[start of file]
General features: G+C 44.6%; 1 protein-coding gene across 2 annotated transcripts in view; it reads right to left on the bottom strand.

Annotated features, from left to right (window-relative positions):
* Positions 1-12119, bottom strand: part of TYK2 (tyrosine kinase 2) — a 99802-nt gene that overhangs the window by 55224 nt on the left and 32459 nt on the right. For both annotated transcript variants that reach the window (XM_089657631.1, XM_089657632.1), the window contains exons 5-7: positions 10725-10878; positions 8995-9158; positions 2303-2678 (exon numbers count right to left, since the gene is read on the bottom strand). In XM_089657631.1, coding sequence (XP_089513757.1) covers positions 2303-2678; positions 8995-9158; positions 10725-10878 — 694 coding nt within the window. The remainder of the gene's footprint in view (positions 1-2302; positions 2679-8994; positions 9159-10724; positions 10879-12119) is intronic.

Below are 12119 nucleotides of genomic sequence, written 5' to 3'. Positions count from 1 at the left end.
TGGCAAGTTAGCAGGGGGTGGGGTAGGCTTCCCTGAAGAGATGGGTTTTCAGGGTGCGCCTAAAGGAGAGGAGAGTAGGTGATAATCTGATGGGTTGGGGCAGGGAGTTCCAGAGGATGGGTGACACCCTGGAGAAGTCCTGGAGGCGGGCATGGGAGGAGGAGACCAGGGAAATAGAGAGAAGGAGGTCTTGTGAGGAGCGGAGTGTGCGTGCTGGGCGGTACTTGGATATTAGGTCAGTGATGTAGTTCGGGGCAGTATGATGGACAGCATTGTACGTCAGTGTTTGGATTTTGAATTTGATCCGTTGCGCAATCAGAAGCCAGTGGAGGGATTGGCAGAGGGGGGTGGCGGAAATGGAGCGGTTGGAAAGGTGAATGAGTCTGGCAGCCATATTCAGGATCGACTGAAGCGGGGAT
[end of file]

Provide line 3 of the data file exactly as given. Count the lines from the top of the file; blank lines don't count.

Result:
* Positions 1-12119, bottom strand: part of TYK2 (tyrosine kinase 2) — a 99802-nt gene that overhangs the window by 55224 nt on the left and 32459 nt on the right. For both annotated transcript variants that reach the window (XM_089657631.1, XM_089657632.1), the window contains exons 5-7: positions 10725-10878; positions 8995-9158; positions 2303-2678 (exon numbers count right to left, since the gene is read on the bottom strand). In XM_089657631.1, coding sequence (XP_089513757.1) covers positions 2303-2678; positions 8995-9158; positions 10725-10878 — 694 coding nt within the window. The remainder of the gene's footprint in view (positions 1-2302; positions 2679-8994; positions 9159-10724; positions 10879-12119) is intronic.